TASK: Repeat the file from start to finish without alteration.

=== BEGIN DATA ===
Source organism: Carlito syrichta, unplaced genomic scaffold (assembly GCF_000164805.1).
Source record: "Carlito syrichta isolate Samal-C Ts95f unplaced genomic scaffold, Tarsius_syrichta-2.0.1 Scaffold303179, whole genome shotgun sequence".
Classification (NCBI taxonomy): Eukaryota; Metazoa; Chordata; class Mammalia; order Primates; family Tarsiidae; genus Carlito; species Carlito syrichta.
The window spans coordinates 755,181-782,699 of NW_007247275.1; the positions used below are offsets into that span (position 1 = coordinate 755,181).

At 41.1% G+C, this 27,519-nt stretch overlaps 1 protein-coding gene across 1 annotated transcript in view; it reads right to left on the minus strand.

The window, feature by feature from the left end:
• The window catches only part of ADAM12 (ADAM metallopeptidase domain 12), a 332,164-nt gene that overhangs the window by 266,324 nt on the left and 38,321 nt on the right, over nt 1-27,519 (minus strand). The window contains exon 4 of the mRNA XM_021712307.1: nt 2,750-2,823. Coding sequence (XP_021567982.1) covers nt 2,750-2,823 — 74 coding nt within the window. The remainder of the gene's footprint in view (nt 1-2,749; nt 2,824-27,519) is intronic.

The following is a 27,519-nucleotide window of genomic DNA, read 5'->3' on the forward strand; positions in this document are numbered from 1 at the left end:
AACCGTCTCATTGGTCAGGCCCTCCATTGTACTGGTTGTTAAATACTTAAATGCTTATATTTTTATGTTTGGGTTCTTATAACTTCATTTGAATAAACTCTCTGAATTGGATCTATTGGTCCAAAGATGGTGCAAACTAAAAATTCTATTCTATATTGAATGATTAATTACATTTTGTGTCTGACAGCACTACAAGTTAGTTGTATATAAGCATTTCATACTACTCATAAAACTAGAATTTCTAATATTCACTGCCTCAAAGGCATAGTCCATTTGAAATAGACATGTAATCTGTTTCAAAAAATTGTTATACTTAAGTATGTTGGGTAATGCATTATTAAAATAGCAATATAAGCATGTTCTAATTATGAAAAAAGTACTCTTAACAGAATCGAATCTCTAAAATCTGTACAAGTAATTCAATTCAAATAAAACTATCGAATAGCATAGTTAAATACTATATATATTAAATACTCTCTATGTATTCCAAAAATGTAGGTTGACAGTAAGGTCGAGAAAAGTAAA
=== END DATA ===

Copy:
Source organism: Carlito syrichta, unplaced genomic scaffold (assembly GCF_000164805.1).
Source record: "Carlito syrichta isolate Samal-C Ts95f unplaced genomic scaffold, Tarsius_syrichta-2.0.1 Scaffold303179, whole genome shotgun sequence".
Classification (NCBI taxonomy): Eukaryota; Metazoa; Chordata; class Mammalia; order Primates; family Tarsiidae; genus Carlito; species Carlito syrichta.
The window spans coordinates 755,181-782,699 of NW_007247275.1; the positions used below are offsets into that span (position 1 = coordinate 755,181).

At 41.1% G+C, this 27,519-nt stretch overlaps 1 protein-coding gene across 1 annotated transcript in view; it reads right to left on the minus strand.

The window, feature by feature from the left end:
• The window catches only part of ADAM12 (ADAM metallopeptidase domain 12), a 332,164-nt gene that overhangs the window by 266,324 nt on the left and 38,321 nt on the right, over nt 1-27,519 (minus strand). The window contains exon 4 of the mRNA XM_021712307.1: nt 2,750-2,823. Coding sequence (XP_021567982.1) covers nt 2,750-2,823 — 74 coding nt within the window. The remainder of the gene's footprint in view (nt 1-2,749; nt 2,824-27,519) is intronic.

The following is a 27,519-nucleotide window of genomic DNA, read 5'->3' on the forward strand; positions in this document are numbered from 1 at the left end:
AACCGTCTCATTGGTCAGGCCCTCCATTGTACTGGTTGTTAAATACTTAAATGCTTATATTTTTATGTTTGGGTTCTTATAACTTCATTTGAATAAACTCTCTGAATTGGATCTATTGGTCCAAAGATGGTGCAAACTAAAAATTCTATTCTATATTGAATGATTAATTACATTTTGTGTCTGACAGCACTACAAGTTAGTTGTATATAAGCATTTCATACTACTCATAAAACTAGAATTTCTAATATTCACTGCCTCAAAGGCATAGTCCATTTGAAATAGACATGTAATCTGTTTCAAAAAATTGTTATACTTAAGTATGTTGGGTAATGCATTATTAAAATAGCAATATAAGCATGTTCTAATTATGAAAAAAGTACTCTTAACAGAATCGAATCTCTAAAATCTGTACAAGTAATTCAATTCAAATAAAACTATCGAATAGCATAGTTAAATACTATATATATTAAATACTCTCTATGTATTCCAAAAATGTAGGTTGACAGTAAGGTCGAGAAAAGTAAA